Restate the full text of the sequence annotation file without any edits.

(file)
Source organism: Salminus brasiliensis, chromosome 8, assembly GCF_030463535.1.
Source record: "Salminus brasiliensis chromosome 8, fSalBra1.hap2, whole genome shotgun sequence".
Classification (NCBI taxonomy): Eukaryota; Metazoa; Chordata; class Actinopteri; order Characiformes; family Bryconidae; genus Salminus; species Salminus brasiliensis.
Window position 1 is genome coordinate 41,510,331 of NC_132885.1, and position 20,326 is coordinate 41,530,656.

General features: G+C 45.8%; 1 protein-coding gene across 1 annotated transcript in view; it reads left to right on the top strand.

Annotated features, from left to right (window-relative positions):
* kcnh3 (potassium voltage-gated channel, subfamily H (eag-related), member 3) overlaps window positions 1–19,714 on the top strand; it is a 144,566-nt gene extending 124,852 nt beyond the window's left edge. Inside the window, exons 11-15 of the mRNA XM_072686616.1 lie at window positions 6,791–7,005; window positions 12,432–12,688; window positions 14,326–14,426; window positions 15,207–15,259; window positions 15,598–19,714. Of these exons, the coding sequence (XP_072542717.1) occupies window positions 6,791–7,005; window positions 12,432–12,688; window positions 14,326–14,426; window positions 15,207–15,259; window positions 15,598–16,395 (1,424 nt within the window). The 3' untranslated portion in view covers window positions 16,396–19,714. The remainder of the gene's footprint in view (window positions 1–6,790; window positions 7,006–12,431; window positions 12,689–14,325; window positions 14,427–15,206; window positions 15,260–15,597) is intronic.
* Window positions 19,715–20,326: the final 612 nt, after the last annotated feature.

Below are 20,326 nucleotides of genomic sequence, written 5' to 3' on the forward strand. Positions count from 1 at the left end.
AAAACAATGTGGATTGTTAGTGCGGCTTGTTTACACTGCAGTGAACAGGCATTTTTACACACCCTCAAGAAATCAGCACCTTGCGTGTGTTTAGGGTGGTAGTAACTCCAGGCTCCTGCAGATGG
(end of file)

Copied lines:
Source organism: Salminus brasiliensis, chromosome 8, assembly GCF_030463535.1.
Source record: "Salminus brasiliensis chromosome 8, fSalBra1.hap2, whole genome shotgun sequence".
Classification (NCBI taxonomy): Eukaryota; Metazoa; Chordata; class Actinopteri; order Characiformes; family Bryconidae; genus Salminus; species Salminus brasiliensis.
Window position 1 is genome coordinate 41,510,331 of NC_132885.1, and position 20,326 is coordinate 41,530,656.

General features: G+C 45.8%; 1 protein-coding gene across 1 annotated transcript in view; it reads left to right on the top strand.

Annotated features, from left to right (window-relative positions):
* kcnh3 (potassium voltage-gated channel, subfamily H (eag-related), member 3) overlaps window positions 1–19,714 on the top strand; it is a 144,566-nt gene extending 124,852 nt beyond the window's left edge. Inside the window, exons 11-15 of the mRNA XM_072686616.1 lie at window positions 6,791–7,005; window positions 12,432–12,688; window positions 14,326–14,426; window positions 15,207–15,259; window positions 15,598–19,714. Of these exons, the coding sequence (XP_072542717.1) occupies window positions 6,791–7,005; window positions 12,432–12,688; window positions 14,326–14,426; window positions 15,207–15,259; window positions 15,598–16,395 (1,424 nt within the window). The 3' untranslated portion in view covers window positions 16,396–19,714. The remainder of the gene's footprint in view (window positions 1–6,790; window positions 7,006–12,431; window positions 12,689–14,325; window positions 14,427–15,206; window positions 15,260–15,597) is intronic.
* Window positions 19,715–20,326: the final 612 nt, after the last annotated feature.

Below are 20,326 nucleotides of genomic sequence, written 5' to 3' on the forward strand. Positions count from 1 at the left end.
AAAACAATGTGGATTGTTAGTGCGGCTTGTTTACACTGCAGTGAACAGGCATTTTTACACACCCTCAAGAAATCAGCACCTTGCGTGTGTTTAGGGTGGTAGTAACTCCAGGCTCCTGCAGATGG